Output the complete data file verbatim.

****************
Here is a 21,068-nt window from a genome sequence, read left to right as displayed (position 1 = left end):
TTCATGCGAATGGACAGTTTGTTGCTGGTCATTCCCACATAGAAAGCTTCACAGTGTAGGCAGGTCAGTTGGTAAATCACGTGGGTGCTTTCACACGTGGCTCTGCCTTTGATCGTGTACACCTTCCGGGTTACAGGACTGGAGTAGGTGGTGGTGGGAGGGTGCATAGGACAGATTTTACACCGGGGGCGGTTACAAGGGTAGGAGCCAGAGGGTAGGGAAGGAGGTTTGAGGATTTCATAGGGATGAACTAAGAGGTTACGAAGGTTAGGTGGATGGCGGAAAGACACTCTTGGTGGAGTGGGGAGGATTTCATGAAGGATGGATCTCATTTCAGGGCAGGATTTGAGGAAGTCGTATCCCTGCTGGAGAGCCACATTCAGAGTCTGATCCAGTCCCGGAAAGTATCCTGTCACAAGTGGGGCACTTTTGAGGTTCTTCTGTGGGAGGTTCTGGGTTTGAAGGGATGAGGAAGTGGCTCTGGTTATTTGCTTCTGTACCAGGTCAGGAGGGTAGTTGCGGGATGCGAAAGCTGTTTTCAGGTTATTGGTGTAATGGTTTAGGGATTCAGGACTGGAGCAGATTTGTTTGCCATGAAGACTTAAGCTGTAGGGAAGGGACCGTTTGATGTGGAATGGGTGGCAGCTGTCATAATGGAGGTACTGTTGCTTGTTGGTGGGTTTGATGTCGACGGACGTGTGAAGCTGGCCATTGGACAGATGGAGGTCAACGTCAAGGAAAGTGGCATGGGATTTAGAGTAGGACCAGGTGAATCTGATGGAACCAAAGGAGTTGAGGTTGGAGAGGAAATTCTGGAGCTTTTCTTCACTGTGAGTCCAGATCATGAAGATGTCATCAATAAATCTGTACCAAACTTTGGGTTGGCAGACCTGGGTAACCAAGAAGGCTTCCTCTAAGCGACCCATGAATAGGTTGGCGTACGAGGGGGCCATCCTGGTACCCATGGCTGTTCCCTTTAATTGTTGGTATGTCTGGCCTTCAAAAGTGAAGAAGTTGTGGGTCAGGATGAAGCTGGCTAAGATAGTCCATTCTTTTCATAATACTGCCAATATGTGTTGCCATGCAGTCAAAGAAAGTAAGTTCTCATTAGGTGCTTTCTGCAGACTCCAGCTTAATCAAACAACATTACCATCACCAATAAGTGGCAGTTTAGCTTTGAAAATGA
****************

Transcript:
Here is a 21,068-nt window from a genome sequence, read left to right as displayed (position 1 = left end):
TTCATGCGAATGGACAGTTTGTTGCTGGTCATTCCCACATAGAAAGCTTCACAGTGTAGGCAGGTCAGTTGGTAAATCACGTGGGTGCTTTCACACGTGGCTCTGCCTTTGATCGTGTACACCTTCCGGGTTACAGGACTGGAGTAGGTGGTGGTGGGAGGGTGCATAGGACAGATTTTACACCGGGGGCGGTTACAAGGGTAGGAGCCAGAGGGTAGGGAAGGAGGTTTGAGGATTTCATAGGGATGAACTAAGAGGTTACGAAGGTTAGGTGGATGGCGGAAAGACACTCTTGGTGGAGTGGGGAGGATTTCATGAAGGATGGATCTCATTTCAGGGCAGGATTTGAGGAAGTCGTATCCCTGCTGGAGAGCCACATTCAGAGTCTGATCCAGTCCCGGAAAGTATCCTGTCACAAGTGGGGCACTTTTGAGGTTCTTCTGTGGGAGGTTCTGGGTTTGAAGGGATGAGGAAGTGGCTCTGGTTATTTGCTTCTGTACCAGGTCAGGAGGGTAGTTGCGGGATGCGAAAGCTGTTTTCAGGTTATTGGTGTAATGGTTTAGGGATTCAGGACTGGAGCAGATTTGTTTGCCATGAAGACTTAAGCTGTAGGGAAGGGACCGTTTGATGTGGAATGGGTGGCAGCTGTCATAATGGAGGTACTGTTGCTTGTTGGTGGGTTTGATGTCGACGGACGTGTGAAGCTGGCCATTGGACAGATGGAGGTCAACGTCAAGGAAAGTGGCATGGGATTTAGAGTAGGACCAGGTGAATCTGATGGAACCAAAGGAGTTGAGGTTGGAGAGGAAATTCTGGAGCTTTTCTTCACTGTGAGTCCAGATCATGAAGATGTCATCAATAAATCTGTACCAAACTTTGGGTTGGCAGACCTGGGTAACCAAGAAGGCTTCCTCTAAGCGACCCATGAATAGGTTGGCGTACGAGGGGGCCATCCTGGTACCCATGGCTGTTCCCTTTAATTGTTGGTATGTCTGGCCTTCAAAAGTGAAGAAGTTGTGGGTCAGGATGAAGCTGGCTAAGATAGTCCATTCTTTTCATAATACTGCCAATATGTGTTGCCATGCAGTCAAAGAAAGTAAGTTCTCATTAGGTGCTTTCTGCAGACTCCAGCTTAATCAAACAACATTACCATCACCAATAAGTGGCAGTTTAGCTTTGAAAATGA